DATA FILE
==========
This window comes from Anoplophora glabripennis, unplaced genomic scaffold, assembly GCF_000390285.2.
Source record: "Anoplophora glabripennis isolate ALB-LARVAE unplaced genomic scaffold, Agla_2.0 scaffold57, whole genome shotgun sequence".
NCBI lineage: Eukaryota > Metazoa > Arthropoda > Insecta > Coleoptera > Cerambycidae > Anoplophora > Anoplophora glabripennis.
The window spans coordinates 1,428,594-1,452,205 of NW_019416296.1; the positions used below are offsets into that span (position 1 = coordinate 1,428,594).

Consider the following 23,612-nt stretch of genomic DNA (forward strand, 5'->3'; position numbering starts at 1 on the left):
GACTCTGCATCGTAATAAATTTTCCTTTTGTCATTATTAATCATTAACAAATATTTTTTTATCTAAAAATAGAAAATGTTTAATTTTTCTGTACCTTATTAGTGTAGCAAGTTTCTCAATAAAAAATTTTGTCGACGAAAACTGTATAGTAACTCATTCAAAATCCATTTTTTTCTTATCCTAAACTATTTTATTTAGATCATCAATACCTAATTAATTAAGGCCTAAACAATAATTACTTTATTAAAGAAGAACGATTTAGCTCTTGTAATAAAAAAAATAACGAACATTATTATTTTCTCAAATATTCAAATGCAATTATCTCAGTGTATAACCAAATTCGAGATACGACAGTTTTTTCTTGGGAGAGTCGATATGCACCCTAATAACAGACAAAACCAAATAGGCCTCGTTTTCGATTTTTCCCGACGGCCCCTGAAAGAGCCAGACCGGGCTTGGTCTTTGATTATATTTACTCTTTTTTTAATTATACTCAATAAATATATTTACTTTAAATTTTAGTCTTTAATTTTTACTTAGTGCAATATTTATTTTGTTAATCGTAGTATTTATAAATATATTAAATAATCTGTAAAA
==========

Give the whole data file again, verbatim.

This window comes from Anoplophora glabripennis, unplaced genomic scaffold, assembly GCF_000390285.2.
Source record: "Anoplophora glabripennis isolate ALB-LARVAE unplaced genomic scaffold, Agla_2.0 scaffold57, whole genome shotgun sequence".
NCBI lineage: Eukaryota > Metazoa > Arthropoda > Insecta > Coleoptera > Cerambycidae > Anoplophora > Anoplophora glabripennis.
The window spans coordinates 1,428,594-1,452,205 of NW_019416296.1; the positions used below are offsets into that span (position 1 = coordinate 1,428,594).

Consider the following 23,612-nt stretch of genomic DNA (forward strand, 5'->3'; position numbering starts at 1 on the left):
GACTCTGCATCGTAATAAATTTTCCTTTTGTCATTATTAATCATTAACAAATATTTTTTTATCTAAAAATAGAAAATGTTTAATTTTTCTGTACCTTATTAGTGTAGCAAGTTTCTCAATAAAAAATTTTGTCGACGAAAACTGTATAGTAACTCATTCAAAATCCATTTTTTTCTTATCCTAAACTATTTTATTTAGATCATCAATACCTAATTAATTAAGGCCTAAACAATAATTACTTTATTAAAGAAGAACGATTTAGCTCTTGTAATAAAAAAAATAACGAACATTATTATTTTCTCAAATATTCAAATGCAATTATCTCAGTGTATAACCAAATTCGAGATACGACAGTTTTTTCTTGGGAGAGTCGATATGCACCCTAATAACAGACAAAACCAAATAGGCCTCGTTTTCGATTTTTCCCGACGGCCCCTGAAAGAGCCAGACCGGGCTTGGTCTTTGATTATATTTACTCTTTTTTTAATTATACTCAATAAATATATTTACTTTAAATTTTAGTCTTTAATTTTTACTTAGTGCAATATTTATTTTGTTAATCGTAGTATTTATAAATATATTAAATAATCTGTAAAA